Welcome to the AIPC Online Article Library. The library includes over 300 articles focusing on counselling, life effectiveness skills and mental health. We invite you to explore our range of articles by clicking the category links above, or using the drop-down menu on your right. To learn more about AIPC, visit www.aipc.net.au

Seven Secrets for a Healthy Microbiome

In the first article of this series we proposed the radical idea (to some) that a new paradigm for mental health helping is emerging: one in which we cannot ignore the burgeoning research showing that the gut affects our psychological health as much as psychological health influences our physical (gut) health. »

Counselling and the Gut Microbiome: An Overview

If you’ve been at the game of counselling for a while, you know the ropes – and the rules. The client comes and you listen to their presenting issues; often those are anxiety and/or depression or unbearable angst at some aspect of life. You work out if it is within your sphere of competence to work with the person, and outline a treatment plan – or at least a suggestion of a modality that would work well for them – and the client hopefully agrees. Most of the time the treatment plan of mental health practitioners involves some version of a “talking cure”: that is, a psychological healing effort for what appears to be psychological distress: equivalent and thus logical, right? But this way of thinking about what is “wrong” and thus what is needed to put things “right” may be about to change... »

Working with the Highly Sensitive Client

Your client fidgets as she tries to explain what’s bothering her, and why she has come to see you. “It’s not that I don’t like my job,” she says hesitantly. “Facilitating groups is fun, but I’m doing it so many days a week, I just feel overwhelmed!” And it’s not just her work. “In my relationship,” she continues, “I’m distressed, because during the upcoming holiday season, we are supposed to go to three different parties on a single day, totalling 13 hours!” She admits that her fiancé is more extraverted than she is. “But that’s not it,” she insists. “I like people. It’s just that the thought of a whole day of noise and small talk – help! But when I suggest that I take my own car so I can go home early, I get accused of being a fussy party pooper! What do I do?” »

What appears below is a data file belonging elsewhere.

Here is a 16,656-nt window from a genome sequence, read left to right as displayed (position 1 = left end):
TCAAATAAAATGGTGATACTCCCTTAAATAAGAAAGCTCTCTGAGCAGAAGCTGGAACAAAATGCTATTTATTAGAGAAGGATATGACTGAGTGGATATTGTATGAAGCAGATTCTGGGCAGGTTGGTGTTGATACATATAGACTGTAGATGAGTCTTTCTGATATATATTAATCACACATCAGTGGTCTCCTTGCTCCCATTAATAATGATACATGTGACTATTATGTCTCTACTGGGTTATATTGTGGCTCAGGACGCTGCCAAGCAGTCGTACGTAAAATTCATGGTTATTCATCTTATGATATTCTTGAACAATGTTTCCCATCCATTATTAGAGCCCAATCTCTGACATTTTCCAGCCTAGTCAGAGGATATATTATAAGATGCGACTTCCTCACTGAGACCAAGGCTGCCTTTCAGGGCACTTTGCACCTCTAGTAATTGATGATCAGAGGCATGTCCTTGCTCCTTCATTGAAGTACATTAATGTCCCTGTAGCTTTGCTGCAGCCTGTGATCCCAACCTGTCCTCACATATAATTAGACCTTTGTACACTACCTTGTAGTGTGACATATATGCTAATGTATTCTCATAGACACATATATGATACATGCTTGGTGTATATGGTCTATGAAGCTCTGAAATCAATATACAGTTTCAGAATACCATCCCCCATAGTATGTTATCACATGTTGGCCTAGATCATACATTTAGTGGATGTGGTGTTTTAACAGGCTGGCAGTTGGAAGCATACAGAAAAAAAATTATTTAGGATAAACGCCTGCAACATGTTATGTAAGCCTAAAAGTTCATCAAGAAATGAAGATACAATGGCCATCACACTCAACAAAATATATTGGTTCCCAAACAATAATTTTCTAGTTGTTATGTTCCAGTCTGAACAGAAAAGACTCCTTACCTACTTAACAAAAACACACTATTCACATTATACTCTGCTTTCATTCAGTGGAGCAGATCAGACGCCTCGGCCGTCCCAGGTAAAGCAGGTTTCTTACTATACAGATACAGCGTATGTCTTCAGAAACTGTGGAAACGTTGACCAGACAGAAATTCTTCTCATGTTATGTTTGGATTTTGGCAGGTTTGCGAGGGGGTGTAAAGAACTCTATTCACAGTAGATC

Counselling Parents: The Early Stages

The counselling of parents, like most counselling and many other endeavours, is likely to be heavily influenced by what happens in the early stages. If parents come to you and feel welcomed, respected, and understood, they are more likely to open up with the vital information that will enable you to help their children change challenging or harmful behaviours. If in addition, you are able to convey a sense of competence – that you do get what they are up against and are up to the task of helping them sort it out (without blaming them, that is) – you are well on the way to building a trusting, workable therapeutic alliance with the parent, which is likely to further influence the comfort their child may feel with you, should you decide to work with the child as well. »

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A Case Using Brief Psychodynamic Therapy

Wendy is a 54 year old woman who has two adult children and has been married for twenty-nine years. Her husband, Steve, has recently and unexpectedly informed her that he no longer loves her and that he wants a divorce. Wendy was shocked to hear this...

Building Shame Resilience in Clients

Jungian analysts have called it the “swampland of the soul”. Other psychotherapy writers have observed how it originally served to keep us safe; the tendency to shame has been a universal one in which our desire to hide our flaws from others has save...

Revisiting Subpersonalities for Internal Conflict

Peter is 32, with a wife and three young children. Living in a medium-sized town in Western Australia, Peter has had jobs in the field of social work since gaining his social work degree in Perth. He has a sensitive personality and has always found s...

Procrastination: What Your Client Needs to Know

95% of us procrastinate (Steel, 2010) – accruing negative consequences – despite having recognised for 500 years that we do it! Yet even modern psychological science still does not have definitive answers for why we procrastinate, or ironclad solutio...